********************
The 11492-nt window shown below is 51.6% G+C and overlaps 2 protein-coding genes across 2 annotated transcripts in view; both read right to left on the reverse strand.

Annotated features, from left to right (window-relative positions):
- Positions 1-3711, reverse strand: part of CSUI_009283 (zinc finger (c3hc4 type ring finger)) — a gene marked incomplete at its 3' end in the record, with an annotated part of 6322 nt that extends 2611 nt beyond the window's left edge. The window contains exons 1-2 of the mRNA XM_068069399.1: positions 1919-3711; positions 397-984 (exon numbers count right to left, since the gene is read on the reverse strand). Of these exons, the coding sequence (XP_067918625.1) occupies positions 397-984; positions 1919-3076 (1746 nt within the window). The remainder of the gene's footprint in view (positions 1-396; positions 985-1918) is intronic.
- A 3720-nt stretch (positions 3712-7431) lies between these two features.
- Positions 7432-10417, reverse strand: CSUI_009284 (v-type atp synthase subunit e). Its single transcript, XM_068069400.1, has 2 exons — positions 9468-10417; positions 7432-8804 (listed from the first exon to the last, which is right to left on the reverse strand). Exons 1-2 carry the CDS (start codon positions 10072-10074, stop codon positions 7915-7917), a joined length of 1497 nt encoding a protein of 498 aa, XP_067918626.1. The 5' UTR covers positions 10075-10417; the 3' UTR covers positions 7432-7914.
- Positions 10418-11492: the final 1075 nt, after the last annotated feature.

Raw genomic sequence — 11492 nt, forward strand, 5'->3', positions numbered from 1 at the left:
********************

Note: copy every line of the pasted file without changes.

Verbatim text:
The 11492-nt window shown below is 51.6% G+C and overlaps 2 protein-coding genes across 2 annotated transcripts in view; both read right to left on the reverse strand.

Annotated features, from left to right (window-relative positions):
- Positions 1-3711, reverse strand: part of CSUI_009283 (zinc finger (c3hc4 type ring finger)) — a gene marked incomplete at its 3' end in the record, with an annotated part of 6322 nt that extends 2611 nt beyond the window's left edge. The window contains exons 1-2 of the mRNA XM_068069399.1: positions 1919-3711; positions 397-984 (exon numbers count right to left, since the gene is read on the reverse strand). Of these exons, the coding sequence (XP_067918625.1) occupies positions 397-984; positions 1919-3076 (1746 nt within the window). The remainder of the gene's footprint in view (positions 1-396; positions 985-1918) is intronic.
- A 3720-nt stretch (positions 3712-7431) lies between these two features.
- Positions 7432-10417, reverse strand: CSUI_009284 (v-type atp synthase subunit e). Its single transcript, XM_068069400.1, has 2 exons — positions 9468-10417; positions 7432-8804 (listed from the first exon to the last, which is right to left on the reverse strand). Exons 1-2 carry the CDS (start codon positions 10072-10074, stop codon positions 7915-7917), a joined length of 1497 nt encoding a protein of 498 aa, XP_067918626.1. The 5' UTR covers positions 10075-10417; the 3' UTR covers positions 7432-7914.
- Positions 10418-11492: the final 1075 nt, after the last annotated feature.

Raw genomic sequence — 11492 nt, forward strand, 5'->3', positions numbered from 1 at the left: